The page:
I hope you will forgive me for digressing into a side topic…

I have a just a couple more questions. What do you think (from observation, of course, since we are mostly men here) women admire in women? Do you think the women most admired by women are also the ones most desired by us, and in turn desire most the men whom are admired by us? In other words, are men and women naturally complementary? You can probably guess my stance since you know what dictates my world-view. Still, I’m curious what you believe and why.

Great posts by many of you, I love this site, and am glad to see that many men, in spite of our differences of opinion, are still active in their concern for manliness, character, and the sharing or ideas in our world.

68 Jeremy October 29, 2013 at 6:07 am

Although the typical man may pay little attention to “why he does what he does,” I don’t see how that this is a good thing and how that can lead to living a life that bestows honor and fights for justice. A good man does what he thoughtfully believes to be right and true without sensing a need to justify his motives to anyone. He stands confident in his beliefs because he has thoughtfully considered the intentions and motives of his heart. We are constantly bombarded with passions and desires that compete for our attention, many of which can destroy a man’s character and render him a fool. As bold and daring a thoughtless/careless man may be, a wasted life he will leave. I would define an “oversensitive” man as one who is stuck in his head and paralyzed with fear, one who is always thinking but never doing, one who is morbidly introspective. There is a balance that needs to be vigorously and watchfully maintained. Most men today are either over impulsive, enslaved to their desires for sex, food, and drink, or “sissified,” enslaved to their desires for comfort and/or people pleasing, tolerating everything and standing up for nothing.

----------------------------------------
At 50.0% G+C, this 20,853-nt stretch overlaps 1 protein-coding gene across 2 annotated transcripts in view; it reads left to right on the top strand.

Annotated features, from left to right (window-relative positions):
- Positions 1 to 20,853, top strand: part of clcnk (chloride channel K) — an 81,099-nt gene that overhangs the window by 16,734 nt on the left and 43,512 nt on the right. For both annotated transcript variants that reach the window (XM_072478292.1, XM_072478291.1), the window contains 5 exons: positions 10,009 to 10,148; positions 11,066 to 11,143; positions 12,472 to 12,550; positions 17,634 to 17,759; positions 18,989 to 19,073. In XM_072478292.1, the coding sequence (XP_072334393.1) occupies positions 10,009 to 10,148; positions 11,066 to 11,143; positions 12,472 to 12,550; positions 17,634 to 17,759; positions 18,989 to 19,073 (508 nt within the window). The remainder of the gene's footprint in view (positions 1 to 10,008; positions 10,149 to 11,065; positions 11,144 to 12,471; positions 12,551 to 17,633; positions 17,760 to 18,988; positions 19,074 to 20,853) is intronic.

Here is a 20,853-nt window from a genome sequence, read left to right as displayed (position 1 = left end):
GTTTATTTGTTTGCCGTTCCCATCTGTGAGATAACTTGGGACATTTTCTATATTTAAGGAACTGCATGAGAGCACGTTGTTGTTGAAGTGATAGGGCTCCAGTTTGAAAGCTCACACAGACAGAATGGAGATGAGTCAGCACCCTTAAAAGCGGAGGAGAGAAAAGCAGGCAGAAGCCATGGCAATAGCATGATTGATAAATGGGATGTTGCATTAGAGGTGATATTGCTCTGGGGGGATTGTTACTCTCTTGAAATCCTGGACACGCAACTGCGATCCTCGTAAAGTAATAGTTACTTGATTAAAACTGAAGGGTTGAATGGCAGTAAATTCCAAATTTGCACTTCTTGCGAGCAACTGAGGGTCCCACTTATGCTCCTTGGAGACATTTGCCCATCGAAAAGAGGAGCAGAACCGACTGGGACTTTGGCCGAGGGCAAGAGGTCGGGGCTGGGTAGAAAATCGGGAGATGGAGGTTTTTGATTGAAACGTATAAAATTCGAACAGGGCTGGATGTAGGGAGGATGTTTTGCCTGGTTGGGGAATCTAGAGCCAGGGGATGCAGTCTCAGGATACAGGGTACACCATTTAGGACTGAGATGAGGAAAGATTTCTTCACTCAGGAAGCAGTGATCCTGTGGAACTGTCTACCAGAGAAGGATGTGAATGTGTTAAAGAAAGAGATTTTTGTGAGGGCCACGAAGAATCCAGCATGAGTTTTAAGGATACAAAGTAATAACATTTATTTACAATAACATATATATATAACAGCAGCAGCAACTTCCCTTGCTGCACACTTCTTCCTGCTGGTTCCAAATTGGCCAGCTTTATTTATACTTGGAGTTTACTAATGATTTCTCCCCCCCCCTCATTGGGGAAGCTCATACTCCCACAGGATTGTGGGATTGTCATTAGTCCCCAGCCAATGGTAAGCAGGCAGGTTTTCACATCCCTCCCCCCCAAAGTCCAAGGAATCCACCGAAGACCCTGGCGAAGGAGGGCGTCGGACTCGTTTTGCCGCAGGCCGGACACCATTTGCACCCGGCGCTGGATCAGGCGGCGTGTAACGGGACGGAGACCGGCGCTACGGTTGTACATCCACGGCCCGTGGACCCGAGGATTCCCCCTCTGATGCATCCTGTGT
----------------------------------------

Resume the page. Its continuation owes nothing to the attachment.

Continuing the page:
Men should be sensitive to what is stirring their passions and affections, a man who is devoid of such analysis is at its worst a sociopath, and a man who is intellectually astute to his inner motives but never getting the job done is ineffective and flat.

69 martin October 29, 2013 at 10:38 am

Jeremy, you’ve hit the nail square on the head. Thank you.

70 Andrew October 29, 2013 at 6:05 pm

I think there is deep truth in this article, but there are elements of it that are untrue. Particularly, there is a confusion of superficiality with the intrinsic qualities that truly make a man’s man. Lesser men will cast judgment on other men they deem “sissies” without knowing the man, based on their survey of the man and his physical appearance and non-confrontational mannerisms. I feel I’ve had men perceive me in this way, because I dress well, have soft demeanor, a thin frame, and potentially threaten their sense of their own intelligence. Also, I think this article is wholly misogynistic, and while that was appropriate for the time, we should in no way endorse the idea that women can’t possess all of these qualities. Things like courage, generosity, modesty, etc., define a good person, and are not exclusive to men.